- Don’t rely completely on online versions. Sometimes there’s nothing better than just jotting down a quick list in a meeting or when you’re away from your desk. You can always transfer these tasks to the respective application later.
- Don’t get fancy. These applications will take up more time to manage, complete and maintain. Inventing a complex system will only have you fumbling with hot-keys and an assortment of groups rather than quickly adding and completing your tasks.
What Not To Do
It’s human nature to want to scratch task after completed task off your list but your to do list should only consist of unique tasks for the day. “Reading Email” may indeed qualify as a legitimate task but it’s a safe bet that you likely do this every day and will do it without prompting or reminder.
Cluttering your to do list with mundane and ancillary tasks might allow you to scratch off a larger number of tasks for the day but you’re actually defeating the purpose. A to do list is a formulated plan, not a shopping list.
“Reading Email” may indeed qualify as a legitimate task but it’s a safe bet that you likely do this every day and will do it without prompting or reminder.
- Do keep your to do list concise and devoid of recurring or regular tasks. If you fill in a time-sheet each day, you don’t need your to do list to remind you of this.
- Don’t bend the truth. Lunch is not a task. Neither is making coffee—unless it’s a coffee meeting. That’s different.
- Don’t flood your list with superfluous micro-tasks. It’s tempting, but over-filling your list in order to feel like your making headway through your workload is counter-productive.
If a task is very small, actually do it rather than adding it to your list. Use your to do list as inspiration for getting a host of small things done before you leave for the evening. Confirm a reservation, order stationary, clean up your desktop. We can get a lot of quick things done at the end of the day if we put our minds to it.
Quantify Your Results
Tasks on a to do list should be punchy, succinct and contain at least one action verb. Words like “Finish” and “Complete” are what you’re looking for. Stay clear of terms such as “Start” or “Investigate”. Starting something is easy. Focus on the stopping part. Similarly, if you find one of your to do list tasks to be a tad nebulous, it’s likely going to be quite hard to strike it off with a satisfactory “Done!” swipe of your pen.
Stay clear of terms such as “Start” or “Investigate”. Starting something is easy. Focus on the stopping part.
Avoid describing the action and pin-point the result. A task like: “Talk to Jeff re: options of what to do about the GUI” has no definitive outcome. You can talk to Jeff but how do you know you won’t be talking to him again about the same topic tomorrow unless you set an objective? To do lists have the handy knock-on effect of strengthening direction and making people goal-oriented. “Talk to Jeff and agree on an option for the GUI.” Now we’re getting there!
- Quantify your results. Never bog your to do list down with tasks that are immeasurable. Such indefinite tasks are guaranteed to never get off your list. If you know a task can’t be completed on the day in question, either aim for a percentage of the task in a set time scale or identify a milestone and set this as your goal instead. “Work on financial report” will have you there until midnight. “Complete sections 1 and 2 of financial report” will have you home at a respectable hour.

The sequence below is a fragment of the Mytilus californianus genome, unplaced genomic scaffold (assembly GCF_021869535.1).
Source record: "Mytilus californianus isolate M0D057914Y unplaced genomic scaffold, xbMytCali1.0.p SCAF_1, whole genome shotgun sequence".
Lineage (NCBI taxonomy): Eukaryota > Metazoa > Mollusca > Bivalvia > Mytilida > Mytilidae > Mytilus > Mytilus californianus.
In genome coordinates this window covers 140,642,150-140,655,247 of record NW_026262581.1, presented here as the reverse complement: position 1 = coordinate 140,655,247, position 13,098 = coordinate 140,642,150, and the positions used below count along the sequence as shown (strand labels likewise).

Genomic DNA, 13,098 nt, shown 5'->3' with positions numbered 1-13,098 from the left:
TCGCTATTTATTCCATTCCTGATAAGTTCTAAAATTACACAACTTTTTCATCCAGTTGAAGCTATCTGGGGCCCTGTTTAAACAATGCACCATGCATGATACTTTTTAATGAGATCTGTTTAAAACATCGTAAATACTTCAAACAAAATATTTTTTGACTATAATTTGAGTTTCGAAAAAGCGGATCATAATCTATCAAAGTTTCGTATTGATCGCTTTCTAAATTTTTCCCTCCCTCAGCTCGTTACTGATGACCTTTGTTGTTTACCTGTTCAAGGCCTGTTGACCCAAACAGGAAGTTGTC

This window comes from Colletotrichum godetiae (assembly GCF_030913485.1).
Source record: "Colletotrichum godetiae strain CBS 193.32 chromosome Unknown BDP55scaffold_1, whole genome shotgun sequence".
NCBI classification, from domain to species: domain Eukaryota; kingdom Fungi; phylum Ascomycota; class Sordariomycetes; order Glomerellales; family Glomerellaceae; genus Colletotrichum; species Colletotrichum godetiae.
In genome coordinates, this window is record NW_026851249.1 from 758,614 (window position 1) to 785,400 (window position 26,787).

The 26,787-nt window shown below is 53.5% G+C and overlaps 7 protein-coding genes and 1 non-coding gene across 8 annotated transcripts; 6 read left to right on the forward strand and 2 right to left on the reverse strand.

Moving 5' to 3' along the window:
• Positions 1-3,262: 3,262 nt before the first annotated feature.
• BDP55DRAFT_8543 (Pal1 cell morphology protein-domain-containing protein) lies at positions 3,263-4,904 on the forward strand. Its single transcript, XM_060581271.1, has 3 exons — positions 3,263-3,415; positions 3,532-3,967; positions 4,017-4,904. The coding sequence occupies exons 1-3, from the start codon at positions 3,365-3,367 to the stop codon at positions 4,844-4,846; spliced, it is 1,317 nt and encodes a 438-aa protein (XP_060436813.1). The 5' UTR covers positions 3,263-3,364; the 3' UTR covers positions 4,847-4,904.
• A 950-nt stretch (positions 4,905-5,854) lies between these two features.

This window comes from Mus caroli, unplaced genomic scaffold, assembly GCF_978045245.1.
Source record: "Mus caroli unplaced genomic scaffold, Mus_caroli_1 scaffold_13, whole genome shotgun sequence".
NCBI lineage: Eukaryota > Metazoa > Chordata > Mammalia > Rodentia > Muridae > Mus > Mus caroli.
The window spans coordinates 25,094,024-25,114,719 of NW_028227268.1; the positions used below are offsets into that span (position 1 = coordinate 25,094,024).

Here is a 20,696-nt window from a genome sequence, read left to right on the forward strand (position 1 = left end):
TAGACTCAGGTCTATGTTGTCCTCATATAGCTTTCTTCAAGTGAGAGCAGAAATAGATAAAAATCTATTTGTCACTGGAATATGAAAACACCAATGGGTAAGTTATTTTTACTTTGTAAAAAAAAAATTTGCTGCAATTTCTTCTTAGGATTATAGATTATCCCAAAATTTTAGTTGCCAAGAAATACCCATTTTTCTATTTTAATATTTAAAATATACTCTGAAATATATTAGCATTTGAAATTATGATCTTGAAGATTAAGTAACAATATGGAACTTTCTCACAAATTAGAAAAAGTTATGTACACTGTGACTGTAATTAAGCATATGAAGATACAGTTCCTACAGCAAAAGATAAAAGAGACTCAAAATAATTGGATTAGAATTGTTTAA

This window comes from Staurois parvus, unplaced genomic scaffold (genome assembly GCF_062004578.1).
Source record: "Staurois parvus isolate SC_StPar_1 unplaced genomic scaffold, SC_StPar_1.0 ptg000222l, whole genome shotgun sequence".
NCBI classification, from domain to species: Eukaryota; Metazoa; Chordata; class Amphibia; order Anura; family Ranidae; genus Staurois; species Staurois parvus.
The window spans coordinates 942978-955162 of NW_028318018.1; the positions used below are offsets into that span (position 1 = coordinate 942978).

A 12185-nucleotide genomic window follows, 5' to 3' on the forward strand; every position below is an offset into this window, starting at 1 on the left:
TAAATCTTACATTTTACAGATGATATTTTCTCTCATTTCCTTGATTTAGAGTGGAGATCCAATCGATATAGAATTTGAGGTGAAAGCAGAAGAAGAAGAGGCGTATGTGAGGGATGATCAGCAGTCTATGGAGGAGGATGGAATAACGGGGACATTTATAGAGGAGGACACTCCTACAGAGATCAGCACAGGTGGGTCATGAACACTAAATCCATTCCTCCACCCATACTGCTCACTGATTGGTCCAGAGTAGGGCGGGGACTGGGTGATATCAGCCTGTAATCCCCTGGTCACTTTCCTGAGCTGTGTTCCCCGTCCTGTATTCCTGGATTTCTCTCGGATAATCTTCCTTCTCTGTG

- Don’t put the completion of a task on your list that has a deadline in the future. Adding “Complete report before Friday” on Tuesday’s list is a prime example of a task that is just going to be ignored until Friday. Of course, your to do list should not only comprise of today’s work schedule but also elements of tasks that will end sometime in the future. Break these tasks down into logical units and focus on the segments. “Friday’s Big Report: Complete analysis of shipping data today” is a good task for a Tuesday.
- Don’t try and chronicle your day. No one is that prescient. Remember that a to do list is not a diary. To do lists should never be in chronological order or take the format of an essay. You’ll spend more time planning the day rather than actually working it.
Your to do list will probably tell less than half the story of how you spend your working day.
You’ve Got More To Do Than What’s On Your List
If you ever feel that your to do list is ruling (or ruining) your life, you need to take a step back and review how you are drafting your lists. Your day will undoubtedly consist of many tasks that you did not plan when drafting your list the day before. An impromptu request from your manager to write a report? Urgent call to head-office to mitigate a growing situation? Your to do list will probably tell less than half the story of how you spend your working day.
Always leave enough room for day-to-day tasks and other unplanned events that naturally appear during office hours.
- Do remember that some things will take longer than expected while other tasks will take less time than originally planned.
- Do review your list with an objective eye. If your to do list is full of tasks likely to take up the majority of the day, consider possibly moving some orange and green tasks to the next day or see if you can delegate certain tasks to other members of staff.
- Don’t get demotivated if, at the end of the day, there’s more things unfinished on your list than completed. Maybe you earmarked too much for one day or a number of unforeseen events absorbed a lot of your working time. “Didn’t-Do Remorse Syndrome” is the feeling of looking at a mostly incomplete to do list and feeling despondent due to not getting through as much as you originally had hoped to.
- To do lists are not sacrosanct and should be seen as your aspiration for the day. We all aim to get a lot done in the time we’re at the office but some days are better than others. Accept an unfinished to do list as what it is: an opportunity to finish it the next day. There’s nothing stopping you from moving the open tasks to tomorrow’s list and tackling them again with a new day’s freshness.